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Ordinary Meeting with Dr Lucyna Kedziora-Chudczer

Friday 27th February 2015 - 8:00pm
Topic: Search for Water on Extra Solar Planets by Using Polarized Light
Speaker: Dr Lucyna Kedziora-Chudczer, UNSW
Venue: Epping Creative Centre - 26 Stanley Road, Epping
Abstract: Water is an essential ingredient of life on Earth. If we detect water in liquid form on any extra solar planet, this will open an exciting possibility that life similar to our own can be present there.

Water can be seen in gaseous form by observations of its absorption bands in optical and infrared planetary spectra. However the existence of liquid water can only be confirmed by polarimetry measurements.

Stellar light reflected from planetary surfaces and atmospheres is linearly polarised, in contrast with the typically unpolarised stellar light. Therefore polarization signal from the planet can be visible in combined, stellar and planetary light. I will describe the physical effects that could be detected with sensitive polarimeters, that may ultimately reveal the existence of liquid water on exoplanets. At the UNSW we have have built such a cutting-edge polarimeter and started testing it at the 3.9m Anglo-Australian Telecope (AAT) at Siding Spring Observatory.

Biography: Dr Lucyna Kedziora-Chudczer is a Postdoctoral Fellow at the University of New South Wales. After completing her PhD on the radio variability of Active Galactic Nuclei at the University of Sydney in 1999, she became the AAO/ATNF Research Fellow at the Anglo Australian Observatory studying polarization properties and monitoring the intraday variable quasars. In 2003 she moved to the University of Sydney, where she was offered a position of the Harry Messel Research Fellow, and continued her work on both the polarization of compact radio sources and properties of our local Galactic Interstellar Medium. During this time, she also taught undergraduate courses and mentored the PhD students. In 2009 she accepted a Postdoctoral Fellowship at the UNSW in the area of planetary and exo-planetary research. She is a member of the Australian Centre for Astrobiology. Her interests include the spectroscopy and polarimetry observations of exoplanets, as well as the modelling of planetary atmospheres. She is also involved in the design and construction of the High Precision Polarimetric Instrument (HIPPI) that was commissioned at the AAT telescope in 2014.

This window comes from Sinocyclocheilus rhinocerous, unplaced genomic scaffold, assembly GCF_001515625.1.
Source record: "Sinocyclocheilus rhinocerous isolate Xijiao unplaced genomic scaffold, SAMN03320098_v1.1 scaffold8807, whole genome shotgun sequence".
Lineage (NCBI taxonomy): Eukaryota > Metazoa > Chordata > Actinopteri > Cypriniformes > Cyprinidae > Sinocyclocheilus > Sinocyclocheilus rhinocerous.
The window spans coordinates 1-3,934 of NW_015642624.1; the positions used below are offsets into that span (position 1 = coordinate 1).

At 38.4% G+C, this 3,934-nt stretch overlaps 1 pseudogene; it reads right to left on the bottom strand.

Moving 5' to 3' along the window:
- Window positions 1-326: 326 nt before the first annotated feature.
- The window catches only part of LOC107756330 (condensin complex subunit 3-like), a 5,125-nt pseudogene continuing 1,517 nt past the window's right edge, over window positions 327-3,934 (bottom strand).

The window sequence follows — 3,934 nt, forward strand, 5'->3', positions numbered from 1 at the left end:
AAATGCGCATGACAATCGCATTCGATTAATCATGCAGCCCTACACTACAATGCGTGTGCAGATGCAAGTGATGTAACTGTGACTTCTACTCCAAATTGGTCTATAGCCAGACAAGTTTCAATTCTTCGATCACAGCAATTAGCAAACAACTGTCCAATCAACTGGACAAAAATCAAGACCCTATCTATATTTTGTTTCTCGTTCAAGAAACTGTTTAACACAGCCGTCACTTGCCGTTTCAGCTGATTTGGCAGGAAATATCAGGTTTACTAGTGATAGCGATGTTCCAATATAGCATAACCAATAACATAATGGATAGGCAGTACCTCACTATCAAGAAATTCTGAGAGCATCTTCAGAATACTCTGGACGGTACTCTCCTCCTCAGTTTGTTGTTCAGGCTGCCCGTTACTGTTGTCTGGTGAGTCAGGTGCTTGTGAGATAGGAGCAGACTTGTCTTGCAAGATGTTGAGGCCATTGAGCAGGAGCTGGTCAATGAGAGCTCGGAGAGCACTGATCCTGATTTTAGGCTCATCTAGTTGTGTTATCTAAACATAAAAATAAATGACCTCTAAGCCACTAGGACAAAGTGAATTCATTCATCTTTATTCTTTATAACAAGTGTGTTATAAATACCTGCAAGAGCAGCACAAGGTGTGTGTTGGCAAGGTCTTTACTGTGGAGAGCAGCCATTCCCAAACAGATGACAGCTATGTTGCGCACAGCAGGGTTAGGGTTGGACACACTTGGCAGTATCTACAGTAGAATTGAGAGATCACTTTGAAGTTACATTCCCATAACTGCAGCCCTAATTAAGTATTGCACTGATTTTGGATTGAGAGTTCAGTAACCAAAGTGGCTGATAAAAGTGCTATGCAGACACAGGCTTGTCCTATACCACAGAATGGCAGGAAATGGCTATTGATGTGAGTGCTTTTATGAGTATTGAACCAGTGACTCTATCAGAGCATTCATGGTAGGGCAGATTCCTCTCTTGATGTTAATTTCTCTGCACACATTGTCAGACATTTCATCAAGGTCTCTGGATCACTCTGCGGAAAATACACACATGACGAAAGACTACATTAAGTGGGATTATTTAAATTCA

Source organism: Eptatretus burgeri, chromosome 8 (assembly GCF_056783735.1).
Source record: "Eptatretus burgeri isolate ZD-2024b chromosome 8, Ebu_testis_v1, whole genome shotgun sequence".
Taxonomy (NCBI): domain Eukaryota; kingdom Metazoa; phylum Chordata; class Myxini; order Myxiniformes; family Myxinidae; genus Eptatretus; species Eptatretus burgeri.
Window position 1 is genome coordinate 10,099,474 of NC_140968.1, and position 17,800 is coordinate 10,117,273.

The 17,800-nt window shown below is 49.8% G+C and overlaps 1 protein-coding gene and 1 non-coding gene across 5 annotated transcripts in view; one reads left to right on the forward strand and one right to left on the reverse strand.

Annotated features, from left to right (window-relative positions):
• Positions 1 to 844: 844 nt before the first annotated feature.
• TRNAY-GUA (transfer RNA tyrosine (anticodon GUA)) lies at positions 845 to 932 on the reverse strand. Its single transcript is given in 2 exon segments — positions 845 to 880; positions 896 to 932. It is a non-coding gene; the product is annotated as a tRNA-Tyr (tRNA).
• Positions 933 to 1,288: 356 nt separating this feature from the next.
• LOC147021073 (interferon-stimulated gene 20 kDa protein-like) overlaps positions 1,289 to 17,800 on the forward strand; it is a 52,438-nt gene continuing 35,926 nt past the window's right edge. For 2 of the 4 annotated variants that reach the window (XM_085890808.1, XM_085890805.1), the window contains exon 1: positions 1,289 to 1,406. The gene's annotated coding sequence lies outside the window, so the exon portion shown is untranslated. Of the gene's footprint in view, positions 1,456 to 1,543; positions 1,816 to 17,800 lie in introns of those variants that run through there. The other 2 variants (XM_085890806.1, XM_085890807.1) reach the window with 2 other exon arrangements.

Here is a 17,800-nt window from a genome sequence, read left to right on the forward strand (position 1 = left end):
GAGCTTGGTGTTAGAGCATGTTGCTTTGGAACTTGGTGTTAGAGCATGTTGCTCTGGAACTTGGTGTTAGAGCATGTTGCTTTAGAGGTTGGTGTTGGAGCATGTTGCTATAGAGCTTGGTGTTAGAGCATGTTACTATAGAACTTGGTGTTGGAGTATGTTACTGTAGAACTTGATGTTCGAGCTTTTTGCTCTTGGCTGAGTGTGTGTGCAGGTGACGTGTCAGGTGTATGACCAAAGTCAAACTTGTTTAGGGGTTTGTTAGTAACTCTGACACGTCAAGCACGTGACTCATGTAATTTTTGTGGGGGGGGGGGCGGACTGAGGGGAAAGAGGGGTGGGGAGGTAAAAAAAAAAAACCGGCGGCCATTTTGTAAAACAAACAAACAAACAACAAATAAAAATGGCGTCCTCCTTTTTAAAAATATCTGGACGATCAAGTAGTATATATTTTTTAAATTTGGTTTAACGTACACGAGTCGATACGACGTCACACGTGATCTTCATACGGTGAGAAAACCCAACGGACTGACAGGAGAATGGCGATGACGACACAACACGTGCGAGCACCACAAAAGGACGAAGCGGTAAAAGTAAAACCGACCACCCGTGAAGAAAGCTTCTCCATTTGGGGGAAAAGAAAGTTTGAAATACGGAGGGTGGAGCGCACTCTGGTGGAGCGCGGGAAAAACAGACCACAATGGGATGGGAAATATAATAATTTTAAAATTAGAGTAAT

Event Date: 
Friday, 27 February, 2015 - 20:00
Epping Creative Centre, 26 Stanley Road, Epping NSW

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